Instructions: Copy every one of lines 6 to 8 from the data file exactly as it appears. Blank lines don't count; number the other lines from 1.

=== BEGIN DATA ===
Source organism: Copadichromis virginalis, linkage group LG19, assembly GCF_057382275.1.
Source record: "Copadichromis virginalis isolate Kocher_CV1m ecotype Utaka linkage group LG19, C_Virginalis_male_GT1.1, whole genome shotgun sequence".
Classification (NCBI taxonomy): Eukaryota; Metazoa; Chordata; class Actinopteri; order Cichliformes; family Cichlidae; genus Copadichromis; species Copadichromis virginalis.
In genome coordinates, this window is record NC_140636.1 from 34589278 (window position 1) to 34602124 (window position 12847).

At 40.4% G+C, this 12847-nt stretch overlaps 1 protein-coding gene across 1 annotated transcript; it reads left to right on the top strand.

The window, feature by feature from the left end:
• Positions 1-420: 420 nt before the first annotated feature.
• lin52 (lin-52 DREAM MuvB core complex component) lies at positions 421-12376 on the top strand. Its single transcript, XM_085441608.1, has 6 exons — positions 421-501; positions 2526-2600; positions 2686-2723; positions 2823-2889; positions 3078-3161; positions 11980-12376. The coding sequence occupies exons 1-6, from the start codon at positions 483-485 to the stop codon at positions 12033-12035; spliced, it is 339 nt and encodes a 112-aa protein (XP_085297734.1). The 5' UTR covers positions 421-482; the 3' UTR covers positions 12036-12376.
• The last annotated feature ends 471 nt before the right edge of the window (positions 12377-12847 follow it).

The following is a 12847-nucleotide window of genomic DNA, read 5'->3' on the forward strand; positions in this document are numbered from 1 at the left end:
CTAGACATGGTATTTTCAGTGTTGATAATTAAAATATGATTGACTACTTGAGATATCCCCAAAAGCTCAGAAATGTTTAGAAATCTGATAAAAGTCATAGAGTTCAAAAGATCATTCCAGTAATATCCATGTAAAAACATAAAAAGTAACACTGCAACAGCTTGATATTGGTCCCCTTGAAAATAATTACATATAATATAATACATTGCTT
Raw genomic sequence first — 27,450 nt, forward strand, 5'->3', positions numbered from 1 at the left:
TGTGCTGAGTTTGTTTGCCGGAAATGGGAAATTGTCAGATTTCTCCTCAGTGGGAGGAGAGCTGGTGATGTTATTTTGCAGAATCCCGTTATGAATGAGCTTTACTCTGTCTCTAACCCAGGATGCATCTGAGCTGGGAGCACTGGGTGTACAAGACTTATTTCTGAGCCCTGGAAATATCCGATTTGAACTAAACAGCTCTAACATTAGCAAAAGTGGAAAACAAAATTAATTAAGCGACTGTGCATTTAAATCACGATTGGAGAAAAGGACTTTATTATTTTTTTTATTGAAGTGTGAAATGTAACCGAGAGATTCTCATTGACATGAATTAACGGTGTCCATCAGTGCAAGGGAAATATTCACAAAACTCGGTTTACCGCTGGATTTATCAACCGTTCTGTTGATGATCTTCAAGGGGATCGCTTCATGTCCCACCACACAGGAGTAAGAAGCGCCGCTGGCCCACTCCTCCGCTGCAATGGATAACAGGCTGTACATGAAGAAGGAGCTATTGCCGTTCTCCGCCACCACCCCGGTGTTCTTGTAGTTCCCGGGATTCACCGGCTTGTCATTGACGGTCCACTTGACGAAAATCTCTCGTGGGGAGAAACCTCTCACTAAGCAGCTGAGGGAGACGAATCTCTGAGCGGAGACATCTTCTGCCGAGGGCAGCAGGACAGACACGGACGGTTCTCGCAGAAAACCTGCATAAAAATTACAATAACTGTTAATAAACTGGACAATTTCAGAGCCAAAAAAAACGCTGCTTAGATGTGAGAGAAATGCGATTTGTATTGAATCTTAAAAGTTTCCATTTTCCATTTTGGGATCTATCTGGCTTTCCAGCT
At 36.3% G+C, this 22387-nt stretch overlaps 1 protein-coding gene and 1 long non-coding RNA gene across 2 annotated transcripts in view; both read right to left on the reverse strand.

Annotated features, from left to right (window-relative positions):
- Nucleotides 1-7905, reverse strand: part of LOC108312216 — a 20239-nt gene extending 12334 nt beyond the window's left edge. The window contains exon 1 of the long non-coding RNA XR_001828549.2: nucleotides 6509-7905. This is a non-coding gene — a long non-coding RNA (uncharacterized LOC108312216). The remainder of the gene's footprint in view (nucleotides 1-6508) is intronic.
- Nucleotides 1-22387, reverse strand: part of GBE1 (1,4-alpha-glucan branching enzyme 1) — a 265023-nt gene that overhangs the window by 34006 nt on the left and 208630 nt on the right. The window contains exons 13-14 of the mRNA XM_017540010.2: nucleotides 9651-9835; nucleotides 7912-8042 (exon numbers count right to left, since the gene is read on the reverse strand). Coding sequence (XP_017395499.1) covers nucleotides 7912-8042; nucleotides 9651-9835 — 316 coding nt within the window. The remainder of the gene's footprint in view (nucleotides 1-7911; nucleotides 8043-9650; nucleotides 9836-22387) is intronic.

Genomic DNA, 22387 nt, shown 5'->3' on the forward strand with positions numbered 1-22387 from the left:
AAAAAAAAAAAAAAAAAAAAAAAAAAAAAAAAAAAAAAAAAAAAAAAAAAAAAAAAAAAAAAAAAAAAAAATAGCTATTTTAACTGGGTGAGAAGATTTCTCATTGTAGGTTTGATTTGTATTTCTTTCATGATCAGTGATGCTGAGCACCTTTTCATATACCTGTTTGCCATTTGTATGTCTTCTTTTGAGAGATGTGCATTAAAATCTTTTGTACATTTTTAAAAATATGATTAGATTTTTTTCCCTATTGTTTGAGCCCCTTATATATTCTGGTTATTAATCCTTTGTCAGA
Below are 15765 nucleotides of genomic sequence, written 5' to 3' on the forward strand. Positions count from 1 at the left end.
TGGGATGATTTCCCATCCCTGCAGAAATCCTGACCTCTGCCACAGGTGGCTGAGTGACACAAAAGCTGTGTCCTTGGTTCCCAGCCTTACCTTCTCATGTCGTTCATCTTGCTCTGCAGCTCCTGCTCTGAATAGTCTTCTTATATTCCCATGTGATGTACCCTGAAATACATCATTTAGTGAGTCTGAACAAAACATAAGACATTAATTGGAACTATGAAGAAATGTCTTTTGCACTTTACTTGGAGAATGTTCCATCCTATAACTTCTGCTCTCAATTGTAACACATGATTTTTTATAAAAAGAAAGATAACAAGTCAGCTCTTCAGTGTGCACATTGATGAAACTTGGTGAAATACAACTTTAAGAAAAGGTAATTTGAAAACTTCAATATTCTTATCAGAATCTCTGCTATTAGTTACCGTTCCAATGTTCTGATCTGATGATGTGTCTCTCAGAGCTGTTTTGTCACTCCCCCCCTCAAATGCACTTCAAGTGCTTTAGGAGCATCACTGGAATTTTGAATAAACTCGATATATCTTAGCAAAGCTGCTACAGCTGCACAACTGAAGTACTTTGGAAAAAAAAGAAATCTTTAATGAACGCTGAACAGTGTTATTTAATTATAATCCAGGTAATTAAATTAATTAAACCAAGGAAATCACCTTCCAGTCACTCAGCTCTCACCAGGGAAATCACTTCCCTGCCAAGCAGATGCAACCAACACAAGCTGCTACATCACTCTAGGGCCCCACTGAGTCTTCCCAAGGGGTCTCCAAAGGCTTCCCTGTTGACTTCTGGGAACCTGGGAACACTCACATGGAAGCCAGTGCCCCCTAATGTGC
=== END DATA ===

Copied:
The window, feature by feature from the left end:
• Positions 1-420: 420 nt before the first annotated feature.
• lin52 (lin-52 DREAM MuvB core complex component) lies at positions 421-12376 on the top strand. Its single transcript, XM_085441608.1, has 6 exons — positions 421-501; positions 2526-2600; positions 2686-2723; positions 2823-2889; positions 3078-3161; positions 11980-12376. The coding sequence occupies exons 1-6, from the start codon at positions 483-485 to the stop codon at positions 12033-12035; spliced, it is 339 nt and encodes a 112-aa protein (XP_085297734.1). The 5' UTR covers positions 421-482; the 3' UTR covers positions 12036-12376.